Today’s selling environment presents mortgage sales professionals with many challenges. For most of us, our entire day is spent influencing, persuading, leading, and negotiating to move another person from a state of indecision to one of decision. Mortgage is a high trust transaction. Anything we say to a potential client who doesn’t trust us, is met with resistance. When what we do is help borrowers make choices that are in their best interests and for which, without our knowledge and influence, they would not have the ability to make on their own, we must learn the skill of quickly building trust. If we can’t connect, we can’t convince.

In today’s environment, borrowers have more sources of information, there are more people involved in the loan transaction, and there is a more structured process—all of which make obtaining a mortgage loan a complex and often chaotic endeavor. Borrowers used to value loan officers for our availability, as well as for our ability to provide program options and quote pricing, but borrowers today are looking for something they can’t get online, from automated systems, or from uninformed salespeople.

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Reducing Your Monthly Payment When Your Existing Mortgage is Underwater

Many clients come to me complaining that they’ve been trying to get a loan modification for years and they keep getting denied. All they want to do is reduce the interest rate on their current loan. When property values declined and they found they were upside down on their debt, lenders told them they weren’t eligible for regular refinancing options. When they contacted their loan servicer to be considered for a loan modification, they learned they were not eligible for the program because they had not undergone financial hardship and were making timely payments on their mortgage. While the rest of the country was able to refinance into new loans with lower monthly payments, these borrowers were stuck with higher payments.

They’d ask, “What are we supposed to do? Stop paying our mortgage so that we qualify? This doesn’t make sense.” No, it doesn’t make sense and there is a solution. In 2009, the Home Affordable Refinance Program (HARP) was developed exactly for this transaction scenario.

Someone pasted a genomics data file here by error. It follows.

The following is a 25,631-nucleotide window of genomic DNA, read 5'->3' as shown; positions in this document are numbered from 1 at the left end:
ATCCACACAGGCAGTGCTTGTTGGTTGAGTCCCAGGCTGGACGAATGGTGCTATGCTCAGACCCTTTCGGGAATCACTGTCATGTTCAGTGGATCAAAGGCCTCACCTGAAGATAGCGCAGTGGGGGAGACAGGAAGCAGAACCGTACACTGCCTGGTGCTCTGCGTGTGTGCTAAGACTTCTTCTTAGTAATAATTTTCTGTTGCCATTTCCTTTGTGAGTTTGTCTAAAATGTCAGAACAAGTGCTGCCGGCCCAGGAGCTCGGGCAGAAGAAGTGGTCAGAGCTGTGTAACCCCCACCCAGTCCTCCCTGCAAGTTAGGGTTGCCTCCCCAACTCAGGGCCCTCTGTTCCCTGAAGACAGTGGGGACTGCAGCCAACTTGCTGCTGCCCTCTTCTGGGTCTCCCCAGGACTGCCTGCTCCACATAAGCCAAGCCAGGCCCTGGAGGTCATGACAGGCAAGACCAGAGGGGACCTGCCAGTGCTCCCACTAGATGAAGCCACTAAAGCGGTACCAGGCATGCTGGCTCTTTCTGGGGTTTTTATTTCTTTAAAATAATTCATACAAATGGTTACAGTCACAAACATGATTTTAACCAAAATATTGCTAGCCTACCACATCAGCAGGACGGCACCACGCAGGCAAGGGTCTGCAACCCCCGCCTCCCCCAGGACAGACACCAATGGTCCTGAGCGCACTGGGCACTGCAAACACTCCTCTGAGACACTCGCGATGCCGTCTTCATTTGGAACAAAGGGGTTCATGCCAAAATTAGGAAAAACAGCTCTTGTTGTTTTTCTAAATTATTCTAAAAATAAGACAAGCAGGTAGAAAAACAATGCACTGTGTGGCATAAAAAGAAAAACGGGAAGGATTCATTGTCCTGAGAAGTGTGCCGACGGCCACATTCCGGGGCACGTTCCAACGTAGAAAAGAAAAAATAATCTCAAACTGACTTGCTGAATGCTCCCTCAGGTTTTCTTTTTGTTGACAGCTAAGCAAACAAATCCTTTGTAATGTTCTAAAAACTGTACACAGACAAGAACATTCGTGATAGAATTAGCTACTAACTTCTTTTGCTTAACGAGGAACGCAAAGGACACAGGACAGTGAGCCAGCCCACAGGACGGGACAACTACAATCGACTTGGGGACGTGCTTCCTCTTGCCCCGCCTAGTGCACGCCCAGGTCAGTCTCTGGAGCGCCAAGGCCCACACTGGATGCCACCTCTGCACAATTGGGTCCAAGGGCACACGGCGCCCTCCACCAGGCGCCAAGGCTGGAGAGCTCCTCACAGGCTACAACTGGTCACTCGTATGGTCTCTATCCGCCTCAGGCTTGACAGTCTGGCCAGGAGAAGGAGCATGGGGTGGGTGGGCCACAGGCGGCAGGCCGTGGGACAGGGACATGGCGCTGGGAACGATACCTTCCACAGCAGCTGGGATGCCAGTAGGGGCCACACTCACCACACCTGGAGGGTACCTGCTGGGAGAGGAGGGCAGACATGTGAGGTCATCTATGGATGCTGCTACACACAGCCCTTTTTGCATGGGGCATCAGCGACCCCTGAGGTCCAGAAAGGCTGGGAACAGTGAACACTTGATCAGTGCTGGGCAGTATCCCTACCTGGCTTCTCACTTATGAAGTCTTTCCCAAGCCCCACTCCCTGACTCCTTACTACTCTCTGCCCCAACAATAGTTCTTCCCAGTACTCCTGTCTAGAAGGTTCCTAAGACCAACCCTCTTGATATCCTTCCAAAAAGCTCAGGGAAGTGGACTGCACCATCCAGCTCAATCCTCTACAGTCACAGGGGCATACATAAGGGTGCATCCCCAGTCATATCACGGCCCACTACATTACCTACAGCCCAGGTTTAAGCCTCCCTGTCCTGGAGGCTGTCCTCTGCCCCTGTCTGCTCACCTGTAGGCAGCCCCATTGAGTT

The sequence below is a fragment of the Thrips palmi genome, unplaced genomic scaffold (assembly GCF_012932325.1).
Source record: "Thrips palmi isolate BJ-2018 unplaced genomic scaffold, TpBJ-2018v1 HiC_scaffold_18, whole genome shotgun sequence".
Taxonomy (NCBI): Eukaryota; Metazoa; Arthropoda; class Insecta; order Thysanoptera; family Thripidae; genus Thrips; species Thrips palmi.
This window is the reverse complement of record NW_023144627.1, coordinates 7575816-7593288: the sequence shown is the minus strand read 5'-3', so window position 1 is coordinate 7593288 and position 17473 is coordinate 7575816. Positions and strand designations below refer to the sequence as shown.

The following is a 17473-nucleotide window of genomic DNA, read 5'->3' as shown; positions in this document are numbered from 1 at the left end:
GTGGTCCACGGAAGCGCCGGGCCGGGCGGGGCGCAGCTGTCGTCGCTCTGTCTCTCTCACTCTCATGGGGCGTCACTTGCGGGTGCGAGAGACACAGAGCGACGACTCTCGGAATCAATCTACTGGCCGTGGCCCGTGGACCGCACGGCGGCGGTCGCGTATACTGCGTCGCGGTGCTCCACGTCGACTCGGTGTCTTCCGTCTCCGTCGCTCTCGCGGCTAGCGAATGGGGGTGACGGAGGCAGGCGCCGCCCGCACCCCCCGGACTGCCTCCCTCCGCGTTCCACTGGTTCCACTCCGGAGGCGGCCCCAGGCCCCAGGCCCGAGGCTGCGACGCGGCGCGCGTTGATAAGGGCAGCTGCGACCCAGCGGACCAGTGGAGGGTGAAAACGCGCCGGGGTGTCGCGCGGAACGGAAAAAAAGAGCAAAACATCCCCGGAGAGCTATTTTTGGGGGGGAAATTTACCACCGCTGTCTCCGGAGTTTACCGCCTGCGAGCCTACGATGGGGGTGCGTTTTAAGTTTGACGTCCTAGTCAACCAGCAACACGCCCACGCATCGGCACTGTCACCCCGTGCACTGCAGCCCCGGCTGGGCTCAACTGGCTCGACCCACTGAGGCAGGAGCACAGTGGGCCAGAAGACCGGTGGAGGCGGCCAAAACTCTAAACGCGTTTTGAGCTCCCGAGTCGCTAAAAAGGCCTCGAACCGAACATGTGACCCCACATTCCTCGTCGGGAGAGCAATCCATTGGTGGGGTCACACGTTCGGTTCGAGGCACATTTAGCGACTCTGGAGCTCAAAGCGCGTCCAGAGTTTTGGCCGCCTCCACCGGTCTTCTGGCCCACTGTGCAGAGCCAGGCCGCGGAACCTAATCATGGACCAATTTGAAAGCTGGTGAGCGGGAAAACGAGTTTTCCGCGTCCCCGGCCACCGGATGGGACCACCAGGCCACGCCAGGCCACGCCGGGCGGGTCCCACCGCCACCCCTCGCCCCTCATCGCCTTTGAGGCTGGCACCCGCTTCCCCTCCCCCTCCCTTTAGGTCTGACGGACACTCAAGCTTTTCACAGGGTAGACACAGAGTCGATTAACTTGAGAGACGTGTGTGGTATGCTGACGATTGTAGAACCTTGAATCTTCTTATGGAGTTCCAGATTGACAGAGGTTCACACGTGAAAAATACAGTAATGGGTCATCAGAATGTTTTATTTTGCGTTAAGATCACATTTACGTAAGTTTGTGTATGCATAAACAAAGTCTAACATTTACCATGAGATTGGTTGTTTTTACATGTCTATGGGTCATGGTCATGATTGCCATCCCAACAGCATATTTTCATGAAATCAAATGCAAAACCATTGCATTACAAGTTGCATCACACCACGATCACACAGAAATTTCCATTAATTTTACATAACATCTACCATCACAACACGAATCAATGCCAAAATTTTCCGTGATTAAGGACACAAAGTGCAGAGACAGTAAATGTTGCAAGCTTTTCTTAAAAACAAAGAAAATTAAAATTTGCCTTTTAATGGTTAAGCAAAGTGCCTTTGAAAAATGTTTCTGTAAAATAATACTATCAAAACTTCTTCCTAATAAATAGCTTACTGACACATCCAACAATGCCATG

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Can the Mortgage Industry Provide Good Customer Service?

I was at the NAMB conference for Mortgage Professionals this past weekend in Las Vegas and in between sessions, I stopped in for a quick bite at The Burger Bar at Mandalay Place (great sweet potato fries!). I sat at the bar and had an interesting conversation with the gentleman who sat to my right. We quickly identified that we were both in town for professional conferences. He lives in Maryland and is a consultant for government affairs. Part of his duties include auditing banks, and as such he is limited to where he can choose to make mortgage loan application as there can be no appearance of influence.

He began sharing with me his current saga in dealing with one of the big three.  I of course, was fascinated to hear about the challenges he is facing.  He selected this particular lender because he is cost driven.  He had initially approached his former mortgage banker with whom his prior transactions had gone smoothly – including construction financing – but decided not to proceed with him on this new loan because he was able to “secure” financing at a .125% reduction with one of the big three. He quickly told me how his credit score is over 780, its a jumbo loan, both he and his wife are employed and how he expected the process to go smoothly.

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Great Things Happen When the CFPB, the OFR and Loan Officer’s Unite.